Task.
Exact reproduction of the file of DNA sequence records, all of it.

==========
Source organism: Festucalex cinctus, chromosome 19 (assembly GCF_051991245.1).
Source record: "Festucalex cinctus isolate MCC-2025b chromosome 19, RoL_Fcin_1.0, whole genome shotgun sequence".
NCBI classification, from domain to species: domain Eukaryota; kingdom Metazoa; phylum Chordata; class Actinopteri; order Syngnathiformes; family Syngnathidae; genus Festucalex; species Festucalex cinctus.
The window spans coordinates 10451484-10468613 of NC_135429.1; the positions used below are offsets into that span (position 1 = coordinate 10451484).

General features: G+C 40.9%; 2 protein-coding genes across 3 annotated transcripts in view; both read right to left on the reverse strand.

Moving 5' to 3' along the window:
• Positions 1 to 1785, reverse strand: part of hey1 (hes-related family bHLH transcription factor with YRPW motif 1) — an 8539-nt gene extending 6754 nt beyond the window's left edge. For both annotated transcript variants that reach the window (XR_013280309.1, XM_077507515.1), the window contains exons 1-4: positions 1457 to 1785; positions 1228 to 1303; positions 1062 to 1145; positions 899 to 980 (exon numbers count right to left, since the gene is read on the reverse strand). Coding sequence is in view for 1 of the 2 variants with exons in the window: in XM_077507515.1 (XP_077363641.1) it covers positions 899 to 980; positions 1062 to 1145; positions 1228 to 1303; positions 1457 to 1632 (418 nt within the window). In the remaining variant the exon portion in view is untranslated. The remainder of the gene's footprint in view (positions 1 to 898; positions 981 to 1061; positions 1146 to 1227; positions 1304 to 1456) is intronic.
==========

Source organism: Festucalex cinctus, chromosome 19 (assembly GCF_051991245.1).
Source record: "Festucalex cinctus isolate MCC-2025b chromosome 19, RoL_Fcin_1.0, whole genome shotgun sequence".
NCBI classification, from domain to species: domain Eukaryota; kingdom Metazoa; phylum Chordata; class Actinopteri; order Syngnathiformes; family Syngnathidae; genus Festucalex; species Festucalex cinctus.
The window spans coordinates 10451484-10468613 of NC_135429.1; the positions used below are offsets into that span (position 1 = coordinate 10451484).

General features: G+C 40.9%; 2 protein-coding genes across 3 annotated transcripts in view; both read right to left on the reverse strand.

Moving 5' to 3' along the window:
• Positions 1 to 1785, reverse strand: part of hey1 (hes-related family bHLH transcription factor with YRPW motif 1) — an 8539-nt gene extending 6754 nt beyond the window's left edge. For both annotated transcript variants that reach the window (XR_013280309.1, XM_077507515.1), the window contains exons 1-4: positions 1457 to 1785; positions 1228 to 1303; positions 1062 to 1145; positions 899 to 980 (exon numbers count right to left, since the gene is read on the reverse strand). Coding sequence is in view for 1 of the 2 variants with exons in the window: in XM_077507515.1 (XP_077363641.1) it covers positions 899 to 980; positions 1062 to 1145; positions 1228 to 1303; positions 1457 to 1632 (418 nt within the window). In the remaining variant the exon portion in view is untranslated. The remainder of the gene's footprint in view (positions 1 to 898; positions 981 to 1061; positions 1146 to 1227; positions 1304 to 1456) is intronic.